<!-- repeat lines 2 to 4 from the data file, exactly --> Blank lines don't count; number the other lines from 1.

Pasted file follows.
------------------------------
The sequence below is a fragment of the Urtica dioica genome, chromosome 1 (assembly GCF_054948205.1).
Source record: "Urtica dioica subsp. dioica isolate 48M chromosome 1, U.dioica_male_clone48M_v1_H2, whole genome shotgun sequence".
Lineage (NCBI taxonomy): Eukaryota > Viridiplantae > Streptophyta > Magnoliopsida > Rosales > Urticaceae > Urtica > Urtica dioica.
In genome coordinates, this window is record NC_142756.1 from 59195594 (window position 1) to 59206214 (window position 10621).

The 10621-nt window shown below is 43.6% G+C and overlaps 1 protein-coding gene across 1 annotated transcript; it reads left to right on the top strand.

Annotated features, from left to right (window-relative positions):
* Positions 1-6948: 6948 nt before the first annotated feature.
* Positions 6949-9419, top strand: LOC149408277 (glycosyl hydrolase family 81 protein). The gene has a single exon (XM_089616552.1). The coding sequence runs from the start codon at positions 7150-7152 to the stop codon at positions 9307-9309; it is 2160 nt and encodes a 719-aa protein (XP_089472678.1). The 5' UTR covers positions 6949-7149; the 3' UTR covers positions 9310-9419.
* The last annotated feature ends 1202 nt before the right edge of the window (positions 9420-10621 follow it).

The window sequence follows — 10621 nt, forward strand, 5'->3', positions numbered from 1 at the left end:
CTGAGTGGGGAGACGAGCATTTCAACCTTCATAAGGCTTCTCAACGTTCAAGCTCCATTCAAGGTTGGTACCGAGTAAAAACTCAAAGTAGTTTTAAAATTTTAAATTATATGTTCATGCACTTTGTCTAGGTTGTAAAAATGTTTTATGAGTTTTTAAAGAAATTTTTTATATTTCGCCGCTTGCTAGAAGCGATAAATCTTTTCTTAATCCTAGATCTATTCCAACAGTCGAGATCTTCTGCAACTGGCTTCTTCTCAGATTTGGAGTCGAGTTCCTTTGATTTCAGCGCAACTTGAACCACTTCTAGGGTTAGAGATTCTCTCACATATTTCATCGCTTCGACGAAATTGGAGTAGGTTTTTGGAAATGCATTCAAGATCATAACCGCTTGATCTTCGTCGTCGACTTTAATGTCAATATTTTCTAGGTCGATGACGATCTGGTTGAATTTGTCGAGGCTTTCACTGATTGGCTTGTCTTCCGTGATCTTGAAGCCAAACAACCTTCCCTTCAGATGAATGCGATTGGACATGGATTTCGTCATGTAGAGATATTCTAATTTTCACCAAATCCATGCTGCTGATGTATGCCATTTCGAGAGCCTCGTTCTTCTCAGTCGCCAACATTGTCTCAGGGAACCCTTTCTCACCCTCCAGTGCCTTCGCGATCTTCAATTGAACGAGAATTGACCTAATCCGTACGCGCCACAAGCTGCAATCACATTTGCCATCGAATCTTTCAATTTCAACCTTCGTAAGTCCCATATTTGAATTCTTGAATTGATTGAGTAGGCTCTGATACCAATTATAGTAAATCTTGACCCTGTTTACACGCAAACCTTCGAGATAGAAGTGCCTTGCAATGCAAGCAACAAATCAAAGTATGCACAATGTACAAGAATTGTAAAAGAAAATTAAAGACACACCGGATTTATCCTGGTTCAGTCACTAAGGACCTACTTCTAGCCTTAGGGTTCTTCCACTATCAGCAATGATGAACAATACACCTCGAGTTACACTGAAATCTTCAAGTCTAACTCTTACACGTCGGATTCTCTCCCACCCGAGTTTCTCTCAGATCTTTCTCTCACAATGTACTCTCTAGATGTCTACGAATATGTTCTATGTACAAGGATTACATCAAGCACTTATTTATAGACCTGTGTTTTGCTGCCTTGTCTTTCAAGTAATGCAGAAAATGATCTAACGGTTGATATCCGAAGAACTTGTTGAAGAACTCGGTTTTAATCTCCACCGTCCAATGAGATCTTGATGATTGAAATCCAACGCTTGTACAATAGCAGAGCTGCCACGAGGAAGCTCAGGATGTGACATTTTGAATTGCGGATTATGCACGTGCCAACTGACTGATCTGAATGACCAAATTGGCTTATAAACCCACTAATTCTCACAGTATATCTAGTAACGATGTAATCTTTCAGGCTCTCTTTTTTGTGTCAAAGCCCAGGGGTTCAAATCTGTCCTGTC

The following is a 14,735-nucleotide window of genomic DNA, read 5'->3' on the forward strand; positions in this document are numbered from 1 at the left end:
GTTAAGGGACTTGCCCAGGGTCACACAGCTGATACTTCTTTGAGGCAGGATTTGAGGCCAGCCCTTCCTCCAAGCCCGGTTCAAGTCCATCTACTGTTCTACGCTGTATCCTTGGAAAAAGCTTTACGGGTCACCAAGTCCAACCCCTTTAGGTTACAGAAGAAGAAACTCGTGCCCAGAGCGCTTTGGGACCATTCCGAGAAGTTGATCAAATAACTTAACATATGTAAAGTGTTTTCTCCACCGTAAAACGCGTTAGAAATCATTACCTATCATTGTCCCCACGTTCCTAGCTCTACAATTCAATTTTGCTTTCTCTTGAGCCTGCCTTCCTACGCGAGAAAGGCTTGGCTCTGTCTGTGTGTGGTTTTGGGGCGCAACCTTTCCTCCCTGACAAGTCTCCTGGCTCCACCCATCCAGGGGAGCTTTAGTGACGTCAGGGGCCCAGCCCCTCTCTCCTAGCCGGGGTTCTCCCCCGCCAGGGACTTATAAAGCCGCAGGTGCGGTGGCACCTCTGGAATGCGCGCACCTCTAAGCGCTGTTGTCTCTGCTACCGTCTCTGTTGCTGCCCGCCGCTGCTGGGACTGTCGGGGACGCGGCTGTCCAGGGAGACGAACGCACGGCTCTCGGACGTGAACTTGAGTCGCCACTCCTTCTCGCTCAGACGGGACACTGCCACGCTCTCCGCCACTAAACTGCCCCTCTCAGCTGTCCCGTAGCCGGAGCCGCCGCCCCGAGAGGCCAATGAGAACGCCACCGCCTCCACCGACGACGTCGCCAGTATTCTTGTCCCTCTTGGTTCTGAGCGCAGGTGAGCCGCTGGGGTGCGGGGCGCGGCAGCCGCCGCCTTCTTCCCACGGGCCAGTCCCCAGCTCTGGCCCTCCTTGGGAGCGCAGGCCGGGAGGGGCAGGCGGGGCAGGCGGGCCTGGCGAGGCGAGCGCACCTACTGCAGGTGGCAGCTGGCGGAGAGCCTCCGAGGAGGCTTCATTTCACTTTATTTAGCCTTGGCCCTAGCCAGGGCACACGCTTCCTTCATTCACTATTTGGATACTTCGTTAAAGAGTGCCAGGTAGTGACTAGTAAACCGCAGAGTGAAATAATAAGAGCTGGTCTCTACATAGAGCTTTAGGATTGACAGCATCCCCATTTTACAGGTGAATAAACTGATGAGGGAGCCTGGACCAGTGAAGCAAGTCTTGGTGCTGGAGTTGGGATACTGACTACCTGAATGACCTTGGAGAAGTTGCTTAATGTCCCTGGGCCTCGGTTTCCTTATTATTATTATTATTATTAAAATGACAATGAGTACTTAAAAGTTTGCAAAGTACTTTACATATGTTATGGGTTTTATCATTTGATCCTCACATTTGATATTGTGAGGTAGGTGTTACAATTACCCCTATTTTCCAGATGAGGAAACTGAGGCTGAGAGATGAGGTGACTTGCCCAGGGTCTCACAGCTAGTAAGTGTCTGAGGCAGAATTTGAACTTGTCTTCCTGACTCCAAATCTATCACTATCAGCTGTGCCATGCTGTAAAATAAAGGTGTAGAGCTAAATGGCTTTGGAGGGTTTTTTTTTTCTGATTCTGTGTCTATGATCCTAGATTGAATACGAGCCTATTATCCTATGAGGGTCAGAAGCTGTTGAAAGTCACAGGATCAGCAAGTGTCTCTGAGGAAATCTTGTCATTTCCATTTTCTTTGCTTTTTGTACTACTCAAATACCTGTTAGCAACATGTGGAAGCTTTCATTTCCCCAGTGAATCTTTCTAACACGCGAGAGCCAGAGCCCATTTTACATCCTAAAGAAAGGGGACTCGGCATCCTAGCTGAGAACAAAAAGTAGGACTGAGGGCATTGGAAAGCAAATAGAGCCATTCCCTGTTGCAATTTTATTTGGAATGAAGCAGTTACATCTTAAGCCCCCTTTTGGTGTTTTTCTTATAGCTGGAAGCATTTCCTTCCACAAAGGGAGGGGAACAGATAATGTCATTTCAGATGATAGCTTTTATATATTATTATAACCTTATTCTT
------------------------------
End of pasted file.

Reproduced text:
Source record: "Urtica dioica subsp. dioica isolate 48M chromosome 1, U.dioica_male_clone48M_v1_H2, whole genome shotgun sequence".
Lineage (NCBI taxonomy): Eukaryota > Viridiplantae > Streptophyta > Magnoliopsida > Rosales > Urticaceae > Urtica > Urtica dioica.
In genome coordinates, this window is record NC_142756.1 from 59195594 (window position 1) to 59206214 (window position 10621).